But some other Red Cross functionaries are not that enthusiastic. Like Blood Kumar, a governing body member of the Karnataka Red Cross Society. He is particularly concerned about the paucity of funds.

'What we get from the government is not enough to meet the growing health and relief demands.'

The Society does obtain funds from such sources as the Chief Minister's Relief Fund and the Governor's, apart from many philanthropists. But that is not sufficient for the Society if it has to meet its aims of spreading awareness and reaching out to the needy, especially in remote villages.

One of the major initiatives of the Red Cross used to be the provision of blood on time. But then, to get the life-saver, people in remote areas have to come to the district headquarters as blood banks are mostly located there.

'Why can't we have blood banks in every nook and corner? This would save lives. But then the Society doesn't have the funds. It takes around Rs.15 lakh to set up one blood bank,' says Kumar, who initiated a blood donation drive on the day of his marriage. The guests were asked to donate blood instead of giving gifts, and many obliged happily. But such token gestures wont do, he admits.

The fund crunch arises basically because the state Red Cross Societies do not get money from the global body, and each unit is asked to be self-sufficient. Tapping the corporate world is something that the Red Cross Societies haven't done much but might have to henceforth.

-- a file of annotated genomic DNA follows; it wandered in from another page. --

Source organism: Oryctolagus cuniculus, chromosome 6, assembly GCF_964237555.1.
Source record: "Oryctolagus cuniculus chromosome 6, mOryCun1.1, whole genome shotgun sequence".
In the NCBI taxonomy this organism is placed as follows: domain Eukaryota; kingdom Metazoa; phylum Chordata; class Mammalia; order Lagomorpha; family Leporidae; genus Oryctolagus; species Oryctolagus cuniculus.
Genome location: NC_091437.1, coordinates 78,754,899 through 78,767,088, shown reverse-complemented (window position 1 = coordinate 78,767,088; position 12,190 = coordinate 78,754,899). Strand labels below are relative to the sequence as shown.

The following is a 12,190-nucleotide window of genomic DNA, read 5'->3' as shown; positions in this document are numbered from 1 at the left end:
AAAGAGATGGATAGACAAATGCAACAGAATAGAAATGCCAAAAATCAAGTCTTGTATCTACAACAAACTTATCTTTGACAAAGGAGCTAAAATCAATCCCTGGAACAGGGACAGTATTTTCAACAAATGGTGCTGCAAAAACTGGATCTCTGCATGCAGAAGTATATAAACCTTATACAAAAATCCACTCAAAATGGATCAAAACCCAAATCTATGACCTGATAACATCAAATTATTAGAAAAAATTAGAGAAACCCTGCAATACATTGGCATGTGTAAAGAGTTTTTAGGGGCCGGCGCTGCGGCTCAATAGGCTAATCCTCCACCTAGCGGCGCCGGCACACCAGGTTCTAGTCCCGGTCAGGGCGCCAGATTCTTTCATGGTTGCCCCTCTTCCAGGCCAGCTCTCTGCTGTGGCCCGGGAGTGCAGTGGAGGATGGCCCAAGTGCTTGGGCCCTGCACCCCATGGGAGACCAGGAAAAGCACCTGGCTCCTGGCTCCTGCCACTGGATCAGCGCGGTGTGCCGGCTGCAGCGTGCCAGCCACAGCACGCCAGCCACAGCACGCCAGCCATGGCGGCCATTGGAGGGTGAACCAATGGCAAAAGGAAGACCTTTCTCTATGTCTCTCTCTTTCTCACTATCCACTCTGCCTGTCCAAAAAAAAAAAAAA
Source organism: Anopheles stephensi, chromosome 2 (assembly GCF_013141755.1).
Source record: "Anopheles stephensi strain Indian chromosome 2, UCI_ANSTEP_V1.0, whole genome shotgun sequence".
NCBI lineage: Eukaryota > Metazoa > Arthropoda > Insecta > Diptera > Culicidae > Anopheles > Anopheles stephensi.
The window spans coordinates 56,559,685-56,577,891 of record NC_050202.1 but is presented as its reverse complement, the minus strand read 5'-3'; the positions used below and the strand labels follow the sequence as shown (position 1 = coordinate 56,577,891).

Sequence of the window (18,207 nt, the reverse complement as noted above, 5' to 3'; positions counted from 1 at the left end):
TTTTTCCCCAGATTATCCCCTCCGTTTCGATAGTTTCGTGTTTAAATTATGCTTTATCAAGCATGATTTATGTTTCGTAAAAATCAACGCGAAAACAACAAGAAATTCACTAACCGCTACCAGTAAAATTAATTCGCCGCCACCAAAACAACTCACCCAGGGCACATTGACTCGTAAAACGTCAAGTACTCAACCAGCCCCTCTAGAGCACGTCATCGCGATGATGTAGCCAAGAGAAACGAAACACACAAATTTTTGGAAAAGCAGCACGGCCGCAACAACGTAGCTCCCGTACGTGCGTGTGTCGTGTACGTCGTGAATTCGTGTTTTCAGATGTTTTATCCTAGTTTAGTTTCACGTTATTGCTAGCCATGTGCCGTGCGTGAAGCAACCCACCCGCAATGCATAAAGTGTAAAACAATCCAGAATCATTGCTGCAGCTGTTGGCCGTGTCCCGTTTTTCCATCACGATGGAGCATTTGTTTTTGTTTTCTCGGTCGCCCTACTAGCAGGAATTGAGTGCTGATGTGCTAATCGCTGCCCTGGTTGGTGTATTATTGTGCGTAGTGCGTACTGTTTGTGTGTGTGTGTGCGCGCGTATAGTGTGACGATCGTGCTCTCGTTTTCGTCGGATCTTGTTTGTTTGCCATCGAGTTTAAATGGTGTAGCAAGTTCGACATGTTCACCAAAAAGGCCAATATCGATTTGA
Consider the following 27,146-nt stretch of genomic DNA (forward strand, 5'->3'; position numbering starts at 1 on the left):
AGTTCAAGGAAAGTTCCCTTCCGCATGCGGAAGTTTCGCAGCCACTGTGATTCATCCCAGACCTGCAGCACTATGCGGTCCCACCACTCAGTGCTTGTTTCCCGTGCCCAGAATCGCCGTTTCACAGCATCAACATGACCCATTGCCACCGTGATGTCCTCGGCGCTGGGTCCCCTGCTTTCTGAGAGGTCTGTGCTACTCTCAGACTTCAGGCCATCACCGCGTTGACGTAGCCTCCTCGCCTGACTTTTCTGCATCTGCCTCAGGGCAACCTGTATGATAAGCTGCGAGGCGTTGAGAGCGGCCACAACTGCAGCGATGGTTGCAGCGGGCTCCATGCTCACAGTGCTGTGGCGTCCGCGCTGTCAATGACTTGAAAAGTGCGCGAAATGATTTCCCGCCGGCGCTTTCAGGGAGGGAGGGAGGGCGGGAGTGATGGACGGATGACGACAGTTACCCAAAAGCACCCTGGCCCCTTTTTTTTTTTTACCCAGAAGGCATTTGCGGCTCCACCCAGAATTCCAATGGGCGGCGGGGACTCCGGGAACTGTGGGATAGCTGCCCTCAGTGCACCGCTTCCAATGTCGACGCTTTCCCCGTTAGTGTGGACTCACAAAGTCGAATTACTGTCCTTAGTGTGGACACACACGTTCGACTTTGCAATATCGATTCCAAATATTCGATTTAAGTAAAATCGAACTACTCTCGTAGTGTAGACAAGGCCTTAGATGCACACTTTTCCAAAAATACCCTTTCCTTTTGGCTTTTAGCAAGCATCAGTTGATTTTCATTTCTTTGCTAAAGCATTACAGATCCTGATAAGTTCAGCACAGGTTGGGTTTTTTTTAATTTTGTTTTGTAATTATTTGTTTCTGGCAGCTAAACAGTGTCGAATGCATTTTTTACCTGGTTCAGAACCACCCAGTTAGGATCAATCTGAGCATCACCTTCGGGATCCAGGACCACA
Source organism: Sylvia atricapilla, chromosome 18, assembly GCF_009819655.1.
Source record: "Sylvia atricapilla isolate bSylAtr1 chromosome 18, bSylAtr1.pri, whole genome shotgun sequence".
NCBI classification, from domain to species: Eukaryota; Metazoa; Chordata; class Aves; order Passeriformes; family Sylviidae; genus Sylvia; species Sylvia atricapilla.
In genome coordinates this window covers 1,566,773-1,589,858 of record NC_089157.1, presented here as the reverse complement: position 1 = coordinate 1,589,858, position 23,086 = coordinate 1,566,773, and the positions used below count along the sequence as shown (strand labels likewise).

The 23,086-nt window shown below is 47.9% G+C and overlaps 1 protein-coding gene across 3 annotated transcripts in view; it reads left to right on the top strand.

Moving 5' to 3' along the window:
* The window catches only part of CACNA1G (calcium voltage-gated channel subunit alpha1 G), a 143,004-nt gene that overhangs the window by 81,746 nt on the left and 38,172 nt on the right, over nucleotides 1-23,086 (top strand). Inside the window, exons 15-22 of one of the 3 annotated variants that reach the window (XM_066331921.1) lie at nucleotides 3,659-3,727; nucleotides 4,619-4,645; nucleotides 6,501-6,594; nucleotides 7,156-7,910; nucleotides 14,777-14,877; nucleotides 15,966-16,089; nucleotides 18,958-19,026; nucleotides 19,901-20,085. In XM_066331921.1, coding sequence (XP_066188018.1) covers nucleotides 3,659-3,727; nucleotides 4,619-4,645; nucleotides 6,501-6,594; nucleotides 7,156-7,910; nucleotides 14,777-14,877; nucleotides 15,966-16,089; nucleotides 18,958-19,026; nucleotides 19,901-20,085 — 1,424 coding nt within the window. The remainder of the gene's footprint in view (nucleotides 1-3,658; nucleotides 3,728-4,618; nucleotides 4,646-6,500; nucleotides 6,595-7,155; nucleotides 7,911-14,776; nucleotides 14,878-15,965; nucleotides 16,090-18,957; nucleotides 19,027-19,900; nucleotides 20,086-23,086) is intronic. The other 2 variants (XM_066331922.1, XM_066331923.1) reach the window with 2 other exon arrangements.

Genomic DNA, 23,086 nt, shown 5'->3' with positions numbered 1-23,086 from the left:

Also there is a dearth of volunteers. Volunteering is the backbone of the Society, and a major chunk used to come from among the youth and the educated masses who were looking for opportunities to serve.

'Now, although there are many members, there aren't many to come forward with their services,' regrets Madhura Ashok Kumar, a Red Cross official and social worker, also of Karnataka.

Many seem to eye positions in the Society, seeing in them social status, but when it comes to actual field work, most of them back out. Only the medical practitioners chip in at health camps regularly.

Ms.Varadappan asserts that in Tamil Nadu mobilizing students has been a great success.

But a volunteer countered, 'Though we have initiated awareness programmes in schools and colleges, there aren't many who come forward. Who has the time to spend in camps and relief operations, when they have to attend classes that will make their future?'

Still the Society could pride itself on the work it did during tsunami. College students mobilized by the Red Cross Society did a commendable job in the Cuddalore district of Tamil Nadu, many acknowledge.

Future Focus

As the Red Cross Day approaches, reaching out to those living in remote areas to create the much needed awareness about health and proper living and a sustained intervention on the AIDS front should be the focus of the Society.

But then such a mission requires broad shoulders to bear the Cross. Only then can it be carried to even greater heights.

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Source: Medindia